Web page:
best film:  Edward Norton has been in fifteen (15) archiveable films and 6 (six) of them have been at the masterpiece or must-see level. Now that number is a little inflated with the three Wes Anderson collaborations (and really Norton is not a major cog in the ensemble machine there – though repeat viewings reward the work he does in Moonrise Kingdom in particular). Perhaps he is laying the groundwork here with Wes for a bigger slice of the pie so to speak in one of his films. This leaves Fight Club (1999), 25th Hour (2002) and Birdman (2014). These are heavyweight films from David Fincher, Spike Lee and Alejandro González Iñárritu – three (3) of the greatest filmmakers in contemporary cinema. Forced to select one of the three, the edge seems to belong to Fight Club.


Edward Norton in Fight Club credited simply as “narrator”. Fight Club is one of the crown jewels of the glorious cinema year that is 1999.


best performance:  Performances one (1) through three (3) below on the top five (5) list are virtually tied. Norton is a possessed, tour de force in American History X but the stakes are not quite as high as the other three as the film itself does not quite measure up to Norton’s solo act (the same could be said on a slightly lower scale for 1996’s Primal Fear – Norton’s breakout film and performance). The argument against Fight Club and Birdman, though this is hardly a rule, is that he does not give the best performance in either film (that belongs to Brad Pitt and Michael Keaton respectively). Spike’s 25th Hour emerges as the victor here though he is definitely not an actor like Peter O’Toole or Joaquin Phoenix with one clear cut best performance.


Norton as Monty Brogan in Spike Lee’s 2002 film 25th Hour – one of Spike’s trademark techniques – the direct address to the camera.


stylistic innovations/traits:  Edward Norton has been brilliant in three (3) masterpieces in each of the last three decades (Fight Club, 25th Hour, Birdman). He has undeniable talent and range. He seems to specialize in characters that undergo major transformations or have multiple personality disorders. He went from a shy rural Kentucky hayseed in one scene in his debut, to a manipulative murderer in one movie. From project to project he went from a lighter than air (for anyone that has seen the film) Woody Allen musical in Everyone Says I Love You to a neo-Nazi gang leader in American History X. This was all before the turn of the century (and the age of thirty – 30 for Norton). And that is part of the argument against Norton – his own magnificent start to his career. He was born in 1969 and two of his three Oscar nominations come before the age of 30. He has had a fine career since 2002, but it does not feel like he has fulfilled the promise of that outstanding start. If someone had asked in 1999 or 2002, who would have the better career, co-star Brad Pitt or Edward Norton (working together in 1999’s Fight Club of course) – the answer would have been laughter (and the acknowledgement of the absurdity of the obvious answer: Edward Norton). Ask the same question about Leonardo DiCaprio and Edward Norton – same answer. Being part of Wes Anderson’s trope is a coup for any actor – but these are not major accomplishments for Norton.  During this post- 2002 down stretch, his gifts are best realized in Birdman.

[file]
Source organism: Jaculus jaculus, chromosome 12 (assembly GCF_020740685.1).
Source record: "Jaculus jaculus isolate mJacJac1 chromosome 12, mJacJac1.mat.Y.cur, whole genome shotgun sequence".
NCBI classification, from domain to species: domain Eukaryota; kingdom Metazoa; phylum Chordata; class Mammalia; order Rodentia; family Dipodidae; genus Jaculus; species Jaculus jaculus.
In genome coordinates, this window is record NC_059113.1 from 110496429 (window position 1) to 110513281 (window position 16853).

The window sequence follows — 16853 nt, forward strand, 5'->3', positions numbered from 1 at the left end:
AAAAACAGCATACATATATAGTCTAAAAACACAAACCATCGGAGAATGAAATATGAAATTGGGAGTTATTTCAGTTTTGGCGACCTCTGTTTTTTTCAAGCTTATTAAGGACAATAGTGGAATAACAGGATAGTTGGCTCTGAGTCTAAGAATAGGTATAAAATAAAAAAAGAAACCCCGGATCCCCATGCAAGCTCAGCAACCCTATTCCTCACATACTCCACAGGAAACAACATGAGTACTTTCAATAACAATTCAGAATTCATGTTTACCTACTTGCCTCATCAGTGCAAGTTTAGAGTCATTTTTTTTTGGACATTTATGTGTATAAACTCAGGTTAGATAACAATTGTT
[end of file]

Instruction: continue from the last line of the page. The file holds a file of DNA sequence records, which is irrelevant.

American History X (1998) – a powerful film and performance from Edward Norton. His 1998 also includes Rounders – just a ridiculous stretch of work for any young actor


directors worked with:  Wes Anderson (3), Woody Allen (1), Milos Forman (1), David Fincher (1), Spike Lee (1), Ridley Scott (1), Alejandro González Iñárritu (1)


top five performances:

  1. The 25th Hour
  2. Fight Club
  3. American History X
  4. Birdman
  5. Primal Fear


Primal Fear is known and remembered for being Edward Norton’s debut (he is in some educational anthology film before it technically) and breakout. He would go on to have a massive 1996 following this including Woody’s Everybody Says I Love You and The People Vs. Larry Flynt – but this is his best work of 1996 and the film for which the Oscars recognized him with a supporting actor nomination. Norton has one of the most promising starts to a career for any actor. Norton’s anger revelation at the 73-minute mark – he turns from a baby faced innocent. Perhaps Brad Dourif’s Billy Bibbit character from One Flew Over the Cuckoo’s Nest was inspiration (rumor is Norton added the stuttering himself). The end of the film has the big reveal, not exactly The Usual Suspects big, but Norton’s clapping hands with that violent smile undoubtedly sent many reeling.


archiveable films

1996- Primal Fear
1996- Everyone Says I Love You
1996- The People Versus Larry Flint
1998- American History X
1998- Rounders
1999- Fight Club
2002- The 25th Hour
2005- Kingdom of Heaven
2006- The Illusionist
2012- Moonrise Kingdom
2014- Birdman or (The Unexpected Virtue of Ignorance)
2014- The Grand Budapest Hotel
2019- Motherless Brooklyn
2021- The French Dispatch
2022- Glass Onion: A Knives Out Mystery